Core concepts idea

Forum Forums Official Releases antiX-17 “Heather Heyer” Core concepts idea

  • This topic has 9 replies, 7 voices, and was last updated Feb 11-9:14 am by masinick.
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    Devs and support community,

    Is there a document available to users describing the fundamental concept of Antix? More specifically, what guidance is available to users that describes how and what the Antix system does and how it’s different than other distributions. There is the youtube channel (really great btw) but what about a printed reference? Admittedly it’s a kludge to index video tutorials regarding potential issues (due to a lack of familiarity) that a user doesn’t know exist yet.

    I think this would help promote the Antix way of doing things and help get users on-board.

    I start this request as a user of Helen Keller and Marielle. I’ve been around for 10 months.

    An example:

    Helen Keller is running Live, handling some to-ram ufw at home. It’s a champ. All the good things regarding flexibility and system load on old hardware are present in this build. I watched YT, read what I could find, joined up here, brought 11 years of daily Linux experience to the project. I ‘cronned’ my way out maintenance activities and unplugged the screen 8 months ago.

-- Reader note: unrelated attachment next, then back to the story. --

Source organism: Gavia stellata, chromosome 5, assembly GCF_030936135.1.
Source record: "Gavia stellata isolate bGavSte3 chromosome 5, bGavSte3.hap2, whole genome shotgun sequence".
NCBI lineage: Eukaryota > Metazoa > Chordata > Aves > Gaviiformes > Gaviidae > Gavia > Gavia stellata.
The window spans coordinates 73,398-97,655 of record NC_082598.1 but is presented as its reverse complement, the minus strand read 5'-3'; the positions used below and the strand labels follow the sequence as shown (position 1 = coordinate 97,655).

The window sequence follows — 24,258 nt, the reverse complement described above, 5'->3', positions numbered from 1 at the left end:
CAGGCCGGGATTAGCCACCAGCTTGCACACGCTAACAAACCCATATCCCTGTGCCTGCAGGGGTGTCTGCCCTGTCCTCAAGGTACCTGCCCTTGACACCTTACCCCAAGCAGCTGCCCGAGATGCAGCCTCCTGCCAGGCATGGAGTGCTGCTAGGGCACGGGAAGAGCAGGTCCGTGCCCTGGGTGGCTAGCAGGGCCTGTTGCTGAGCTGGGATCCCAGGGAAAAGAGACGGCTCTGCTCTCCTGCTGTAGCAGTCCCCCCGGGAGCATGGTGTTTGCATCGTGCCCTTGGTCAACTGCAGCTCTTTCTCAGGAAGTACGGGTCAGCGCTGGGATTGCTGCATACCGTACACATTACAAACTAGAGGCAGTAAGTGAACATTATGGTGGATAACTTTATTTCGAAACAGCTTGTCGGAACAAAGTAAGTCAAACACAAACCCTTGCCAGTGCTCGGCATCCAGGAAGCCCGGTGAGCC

Long story short, some hands-on time pertaining to Spectre and Meltdown brought me back to the firewall. In the interim, and having no knowledge of a reference document, I turned Helen Keller to stone. My process for the security-upgrades did not include the remaster bits. I just forget and didn’t know I didn’t know. Not a huge deal for me because I’m all grown up and pulled a restored system from my magic place. Add a little copy-pasta and I’m back.

    You can see how this situation can be a deal-breaker? Pertinent criticisms probably start in the area, ‘Why the system let me do that,’ or, ‘No warnings. Seriously.’

    Maybe a how-to document, or quick-ref would be in order? I’m not looking for more GUIs or ok/cancel interruptions.

    Few things as strong as a well-timed idea.

    Forum Admin

    We have this


    Philosophers have interpreted the world in many ways; the point is to change it.

    antiX with runit - leaner and meaner.


    Since I’m nitpicking: